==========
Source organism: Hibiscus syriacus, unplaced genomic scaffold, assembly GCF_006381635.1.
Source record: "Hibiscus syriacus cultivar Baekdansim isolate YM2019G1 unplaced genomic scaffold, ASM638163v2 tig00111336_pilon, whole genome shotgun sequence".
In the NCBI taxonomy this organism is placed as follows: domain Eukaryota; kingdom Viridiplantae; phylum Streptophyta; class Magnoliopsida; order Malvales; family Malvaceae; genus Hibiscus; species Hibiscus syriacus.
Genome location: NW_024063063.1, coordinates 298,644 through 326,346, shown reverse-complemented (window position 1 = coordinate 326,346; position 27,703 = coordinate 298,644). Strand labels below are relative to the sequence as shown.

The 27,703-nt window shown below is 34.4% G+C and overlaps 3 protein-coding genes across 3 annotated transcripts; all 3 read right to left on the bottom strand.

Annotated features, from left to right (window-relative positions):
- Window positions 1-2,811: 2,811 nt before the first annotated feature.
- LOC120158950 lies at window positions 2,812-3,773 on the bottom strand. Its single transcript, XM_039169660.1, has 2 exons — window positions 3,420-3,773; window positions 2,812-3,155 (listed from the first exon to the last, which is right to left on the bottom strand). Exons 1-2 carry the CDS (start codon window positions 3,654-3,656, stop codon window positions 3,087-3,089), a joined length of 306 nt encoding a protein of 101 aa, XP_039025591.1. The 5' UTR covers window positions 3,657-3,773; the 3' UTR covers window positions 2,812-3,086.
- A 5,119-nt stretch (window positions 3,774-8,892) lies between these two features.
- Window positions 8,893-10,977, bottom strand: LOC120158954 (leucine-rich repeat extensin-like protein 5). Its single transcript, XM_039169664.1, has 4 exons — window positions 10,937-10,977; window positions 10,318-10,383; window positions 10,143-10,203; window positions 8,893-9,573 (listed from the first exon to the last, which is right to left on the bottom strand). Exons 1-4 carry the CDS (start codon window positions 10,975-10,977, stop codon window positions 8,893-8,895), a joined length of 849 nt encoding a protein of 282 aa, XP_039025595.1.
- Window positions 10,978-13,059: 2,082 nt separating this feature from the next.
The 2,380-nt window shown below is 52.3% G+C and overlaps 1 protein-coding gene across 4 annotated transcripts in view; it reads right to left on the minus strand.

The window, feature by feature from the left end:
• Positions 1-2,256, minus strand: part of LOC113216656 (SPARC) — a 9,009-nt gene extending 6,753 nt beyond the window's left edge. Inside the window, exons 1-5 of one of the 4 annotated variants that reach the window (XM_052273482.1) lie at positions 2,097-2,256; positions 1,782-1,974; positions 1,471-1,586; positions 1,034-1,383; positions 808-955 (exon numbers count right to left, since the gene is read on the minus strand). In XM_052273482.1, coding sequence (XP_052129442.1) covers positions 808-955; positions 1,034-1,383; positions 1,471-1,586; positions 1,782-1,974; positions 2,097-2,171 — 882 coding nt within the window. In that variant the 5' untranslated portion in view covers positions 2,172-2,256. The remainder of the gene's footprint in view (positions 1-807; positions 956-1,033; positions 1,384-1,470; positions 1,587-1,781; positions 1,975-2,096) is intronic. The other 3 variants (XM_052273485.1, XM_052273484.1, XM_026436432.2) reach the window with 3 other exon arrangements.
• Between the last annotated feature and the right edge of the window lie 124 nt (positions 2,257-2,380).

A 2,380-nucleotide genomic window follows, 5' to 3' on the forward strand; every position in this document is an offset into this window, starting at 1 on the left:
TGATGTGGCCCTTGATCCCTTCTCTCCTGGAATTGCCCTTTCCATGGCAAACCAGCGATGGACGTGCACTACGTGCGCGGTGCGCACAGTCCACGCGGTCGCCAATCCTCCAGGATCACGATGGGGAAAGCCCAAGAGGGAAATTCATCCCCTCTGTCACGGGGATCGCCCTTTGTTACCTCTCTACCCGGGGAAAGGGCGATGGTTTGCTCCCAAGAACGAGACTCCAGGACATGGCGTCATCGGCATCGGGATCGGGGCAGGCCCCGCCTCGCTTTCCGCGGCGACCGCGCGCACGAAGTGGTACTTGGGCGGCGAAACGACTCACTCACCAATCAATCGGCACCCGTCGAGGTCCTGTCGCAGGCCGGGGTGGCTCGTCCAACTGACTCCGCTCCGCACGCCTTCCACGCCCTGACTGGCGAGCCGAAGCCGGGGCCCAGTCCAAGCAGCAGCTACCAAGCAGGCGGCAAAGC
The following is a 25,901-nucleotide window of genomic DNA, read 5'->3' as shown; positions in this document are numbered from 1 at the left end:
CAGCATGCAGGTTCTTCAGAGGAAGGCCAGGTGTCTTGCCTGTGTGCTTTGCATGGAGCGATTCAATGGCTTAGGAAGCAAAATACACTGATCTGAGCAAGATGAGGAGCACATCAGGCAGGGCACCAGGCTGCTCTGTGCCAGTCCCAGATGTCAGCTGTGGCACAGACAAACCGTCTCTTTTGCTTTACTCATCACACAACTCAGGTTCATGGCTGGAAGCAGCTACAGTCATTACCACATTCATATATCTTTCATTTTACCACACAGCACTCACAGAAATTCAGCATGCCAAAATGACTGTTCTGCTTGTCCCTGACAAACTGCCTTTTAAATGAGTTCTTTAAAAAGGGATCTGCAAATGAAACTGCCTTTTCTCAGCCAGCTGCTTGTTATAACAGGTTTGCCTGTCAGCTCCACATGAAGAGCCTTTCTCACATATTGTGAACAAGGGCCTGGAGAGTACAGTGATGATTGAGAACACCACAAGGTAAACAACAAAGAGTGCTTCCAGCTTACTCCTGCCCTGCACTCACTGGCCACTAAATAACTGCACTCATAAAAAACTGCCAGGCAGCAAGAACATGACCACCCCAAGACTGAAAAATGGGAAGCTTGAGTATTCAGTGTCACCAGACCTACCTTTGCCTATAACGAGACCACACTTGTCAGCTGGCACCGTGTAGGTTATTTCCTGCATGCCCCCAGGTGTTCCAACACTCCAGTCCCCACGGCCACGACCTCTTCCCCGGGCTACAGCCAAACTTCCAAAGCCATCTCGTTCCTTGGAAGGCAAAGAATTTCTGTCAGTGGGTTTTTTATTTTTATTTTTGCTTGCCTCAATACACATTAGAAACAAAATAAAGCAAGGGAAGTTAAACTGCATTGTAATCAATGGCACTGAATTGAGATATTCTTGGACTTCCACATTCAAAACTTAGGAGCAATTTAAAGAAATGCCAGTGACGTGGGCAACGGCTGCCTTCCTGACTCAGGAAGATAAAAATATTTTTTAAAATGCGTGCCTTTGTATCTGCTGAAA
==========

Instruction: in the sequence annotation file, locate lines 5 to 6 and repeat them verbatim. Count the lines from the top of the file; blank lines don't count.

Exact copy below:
The 27,703-nt window shown below is 34.4% G+C and overlaps 3 protein-coding genes across 3 annotated transcripts; all 3 read right to left on the bottom strand.

Annotated features, from left to right (window-relative positions):